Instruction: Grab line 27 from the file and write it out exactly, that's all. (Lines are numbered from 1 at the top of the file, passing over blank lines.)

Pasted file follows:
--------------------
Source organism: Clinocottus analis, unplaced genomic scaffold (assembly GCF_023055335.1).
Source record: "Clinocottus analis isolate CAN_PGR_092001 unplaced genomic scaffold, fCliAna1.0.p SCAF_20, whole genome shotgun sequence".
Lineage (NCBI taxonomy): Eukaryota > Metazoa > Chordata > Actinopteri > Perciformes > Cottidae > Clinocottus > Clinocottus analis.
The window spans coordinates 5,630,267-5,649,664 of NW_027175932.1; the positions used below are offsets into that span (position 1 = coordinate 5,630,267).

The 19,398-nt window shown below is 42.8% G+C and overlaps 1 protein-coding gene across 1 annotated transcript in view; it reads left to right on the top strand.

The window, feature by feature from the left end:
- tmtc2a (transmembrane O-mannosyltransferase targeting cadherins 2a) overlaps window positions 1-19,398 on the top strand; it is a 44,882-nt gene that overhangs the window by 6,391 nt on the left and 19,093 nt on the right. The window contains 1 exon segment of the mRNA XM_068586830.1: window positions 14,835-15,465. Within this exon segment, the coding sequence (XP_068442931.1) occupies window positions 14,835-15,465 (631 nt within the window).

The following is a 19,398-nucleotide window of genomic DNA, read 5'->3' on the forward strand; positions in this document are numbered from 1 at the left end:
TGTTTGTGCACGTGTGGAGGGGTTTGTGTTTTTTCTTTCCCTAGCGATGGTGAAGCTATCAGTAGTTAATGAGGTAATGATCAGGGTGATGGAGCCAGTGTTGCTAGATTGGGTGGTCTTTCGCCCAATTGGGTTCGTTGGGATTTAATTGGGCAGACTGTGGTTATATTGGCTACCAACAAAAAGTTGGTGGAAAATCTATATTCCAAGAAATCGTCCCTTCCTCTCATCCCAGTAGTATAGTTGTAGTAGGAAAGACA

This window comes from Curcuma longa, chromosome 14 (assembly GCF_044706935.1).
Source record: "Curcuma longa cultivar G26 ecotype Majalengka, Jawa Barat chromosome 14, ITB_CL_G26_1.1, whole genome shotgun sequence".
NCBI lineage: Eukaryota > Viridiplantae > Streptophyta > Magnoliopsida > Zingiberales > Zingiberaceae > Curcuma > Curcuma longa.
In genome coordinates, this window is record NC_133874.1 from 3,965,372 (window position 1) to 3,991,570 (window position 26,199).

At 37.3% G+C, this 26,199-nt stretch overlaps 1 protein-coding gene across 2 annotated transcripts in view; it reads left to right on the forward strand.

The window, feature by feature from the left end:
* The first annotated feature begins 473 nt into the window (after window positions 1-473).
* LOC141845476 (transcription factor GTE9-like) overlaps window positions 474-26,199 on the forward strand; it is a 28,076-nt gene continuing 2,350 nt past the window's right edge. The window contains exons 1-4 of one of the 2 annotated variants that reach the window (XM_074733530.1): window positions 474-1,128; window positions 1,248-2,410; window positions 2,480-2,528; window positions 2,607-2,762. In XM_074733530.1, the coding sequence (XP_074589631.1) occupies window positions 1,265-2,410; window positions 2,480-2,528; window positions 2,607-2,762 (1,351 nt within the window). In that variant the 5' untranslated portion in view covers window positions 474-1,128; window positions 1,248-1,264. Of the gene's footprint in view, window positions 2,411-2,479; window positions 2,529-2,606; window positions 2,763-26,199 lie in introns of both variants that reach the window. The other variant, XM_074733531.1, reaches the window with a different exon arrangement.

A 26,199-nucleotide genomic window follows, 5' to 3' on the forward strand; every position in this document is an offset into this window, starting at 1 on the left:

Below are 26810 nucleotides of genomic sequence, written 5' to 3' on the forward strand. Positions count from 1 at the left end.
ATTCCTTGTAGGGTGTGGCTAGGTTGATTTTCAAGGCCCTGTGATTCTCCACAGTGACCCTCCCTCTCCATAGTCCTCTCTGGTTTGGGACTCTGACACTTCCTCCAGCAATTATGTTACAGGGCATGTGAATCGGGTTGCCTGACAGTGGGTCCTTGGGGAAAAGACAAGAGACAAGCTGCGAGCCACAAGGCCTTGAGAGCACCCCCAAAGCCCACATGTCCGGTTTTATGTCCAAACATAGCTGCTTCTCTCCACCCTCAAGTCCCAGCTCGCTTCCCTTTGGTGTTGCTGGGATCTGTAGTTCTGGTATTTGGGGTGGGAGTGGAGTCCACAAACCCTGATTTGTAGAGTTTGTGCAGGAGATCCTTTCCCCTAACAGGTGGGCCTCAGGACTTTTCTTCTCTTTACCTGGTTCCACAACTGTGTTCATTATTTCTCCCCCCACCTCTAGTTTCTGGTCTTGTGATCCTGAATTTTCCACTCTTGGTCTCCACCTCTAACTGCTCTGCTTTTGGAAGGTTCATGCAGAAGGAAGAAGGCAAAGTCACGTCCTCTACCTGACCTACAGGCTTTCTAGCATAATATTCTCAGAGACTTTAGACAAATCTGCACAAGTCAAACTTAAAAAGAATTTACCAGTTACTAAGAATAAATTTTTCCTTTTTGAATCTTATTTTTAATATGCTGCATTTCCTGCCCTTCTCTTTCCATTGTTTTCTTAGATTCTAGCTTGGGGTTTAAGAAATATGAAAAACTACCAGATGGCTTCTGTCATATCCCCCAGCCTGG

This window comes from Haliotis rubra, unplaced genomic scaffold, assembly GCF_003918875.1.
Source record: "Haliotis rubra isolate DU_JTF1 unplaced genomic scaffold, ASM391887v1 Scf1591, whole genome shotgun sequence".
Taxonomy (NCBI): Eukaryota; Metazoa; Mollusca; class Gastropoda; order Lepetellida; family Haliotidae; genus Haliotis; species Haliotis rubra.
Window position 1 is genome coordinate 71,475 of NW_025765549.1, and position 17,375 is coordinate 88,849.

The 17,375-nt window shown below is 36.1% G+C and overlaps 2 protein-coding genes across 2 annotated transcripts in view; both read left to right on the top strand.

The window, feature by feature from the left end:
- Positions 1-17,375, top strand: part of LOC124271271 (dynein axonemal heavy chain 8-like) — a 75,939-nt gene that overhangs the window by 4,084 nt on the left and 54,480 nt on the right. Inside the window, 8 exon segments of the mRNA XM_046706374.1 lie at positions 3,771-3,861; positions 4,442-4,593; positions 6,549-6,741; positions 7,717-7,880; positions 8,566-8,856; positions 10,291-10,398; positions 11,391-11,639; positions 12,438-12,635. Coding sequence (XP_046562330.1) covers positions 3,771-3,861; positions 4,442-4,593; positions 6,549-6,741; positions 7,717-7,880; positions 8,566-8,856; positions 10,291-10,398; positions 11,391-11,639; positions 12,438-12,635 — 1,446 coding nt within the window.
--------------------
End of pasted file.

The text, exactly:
- Positions 1-17,375, top strand: part of LOC124271271 (dynein axonemal heavy chain 8-like) — a 75,939-nt gene that overhangs the window by 4,084 nt on the left and 54,480 nt on the right. Inside the window, 8 exon segments of the mRNA XM_046706374.1 lie at positions 3,771-3,861; positions 4,442-4,593; positions 6,549-6,741; positions 7,717-7,880; positions 8,566-8,856; positions 10,291-10,398; positions 11,391-11,639; positions 12,438-12,635. Coding sequence (XP_046562330.1) covers positions 3,771-3,861; positions 4,442-4,593; positions 6,549-6,741; positions 7,717-7,880; positions 8,566-8,856; positions 10,291-10,398; positions 11,391-11,639; positions 12,438-12,635 — 1,446 coding nt within the window.